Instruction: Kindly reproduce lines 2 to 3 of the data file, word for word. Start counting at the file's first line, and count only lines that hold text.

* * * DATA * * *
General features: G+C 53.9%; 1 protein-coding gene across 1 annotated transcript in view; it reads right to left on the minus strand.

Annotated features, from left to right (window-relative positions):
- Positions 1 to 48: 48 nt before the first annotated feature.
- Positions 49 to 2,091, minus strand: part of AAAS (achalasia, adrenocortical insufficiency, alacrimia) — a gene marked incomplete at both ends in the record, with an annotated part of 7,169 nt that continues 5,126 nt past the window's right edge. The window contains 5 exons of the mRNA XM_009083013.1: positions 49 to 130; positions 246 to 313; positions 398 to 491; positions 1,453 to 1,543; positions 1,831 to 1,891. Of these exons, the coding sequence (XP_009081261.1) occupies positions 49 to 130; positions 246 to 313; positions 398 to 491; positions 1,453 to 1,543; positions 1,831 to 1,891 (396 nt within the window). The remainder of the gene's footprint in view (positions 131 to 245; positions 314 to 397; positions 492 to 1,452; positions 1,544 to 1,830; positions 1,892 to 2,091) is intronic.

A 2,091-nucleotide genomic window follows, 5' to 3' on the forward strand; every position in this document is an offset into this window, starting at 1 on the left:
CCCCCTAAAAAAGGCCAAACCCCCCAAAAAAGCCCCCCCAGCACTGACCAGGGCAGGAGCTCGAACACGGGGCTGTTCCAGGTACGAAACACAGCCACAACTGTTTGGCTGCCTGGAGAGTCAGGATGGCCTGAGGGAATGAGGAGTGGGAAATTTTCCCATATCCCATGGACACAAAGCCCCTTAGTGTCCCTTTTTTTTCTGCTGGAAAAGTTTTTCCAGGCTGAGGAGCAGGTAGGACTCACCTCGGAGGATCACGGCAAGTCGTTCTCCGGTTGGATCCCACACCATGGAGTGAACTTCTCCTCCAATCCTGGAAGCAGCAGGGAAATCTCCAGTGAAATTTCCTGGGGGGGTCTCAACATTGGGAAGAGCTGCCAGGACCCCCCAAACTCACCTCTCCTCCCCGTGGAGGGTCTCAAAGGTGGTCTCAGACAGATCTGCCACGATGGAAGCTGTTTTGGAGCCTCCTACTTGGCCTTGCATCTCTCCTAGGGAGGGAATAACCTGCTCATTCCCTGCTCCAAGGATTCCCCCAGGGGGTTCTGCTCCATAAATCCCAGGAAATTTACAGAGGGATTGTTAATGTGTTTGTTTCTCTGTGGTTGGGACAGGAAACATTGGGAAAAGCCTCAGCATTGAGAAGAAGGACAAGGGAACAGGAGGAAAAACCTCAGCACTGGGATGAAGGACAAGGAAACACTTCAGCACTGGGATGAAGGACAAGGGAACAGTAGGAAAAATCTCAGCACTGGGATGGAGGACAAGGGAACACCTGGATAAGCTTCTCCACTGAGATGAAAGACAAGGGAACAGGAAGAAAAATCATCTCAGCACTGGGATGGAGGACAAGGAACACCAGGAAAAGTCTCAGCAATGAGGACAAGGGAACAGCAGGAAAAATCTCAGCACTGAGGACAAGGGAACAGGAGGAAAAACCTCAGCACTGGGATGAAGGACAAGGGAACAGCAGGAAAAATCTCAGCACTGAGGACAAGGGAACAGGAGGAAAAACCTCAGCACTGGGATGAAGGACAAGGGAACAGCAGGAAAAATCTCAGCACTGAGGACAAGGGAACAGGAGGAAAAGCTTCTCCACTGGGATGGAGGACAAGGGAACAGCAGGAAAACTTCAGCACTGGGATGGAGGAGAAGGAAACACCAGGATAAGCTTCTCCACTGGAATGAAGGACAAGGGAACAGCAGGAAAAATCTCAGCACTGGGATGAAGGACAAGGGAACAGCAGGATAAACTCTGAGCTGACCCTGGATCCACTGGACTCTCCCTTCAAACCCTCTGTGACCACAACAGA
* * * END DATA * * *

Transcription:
Annotated features, from left to right (window-relative positions):
- Positions 1 to 48: 48 nt before the first annotated feature.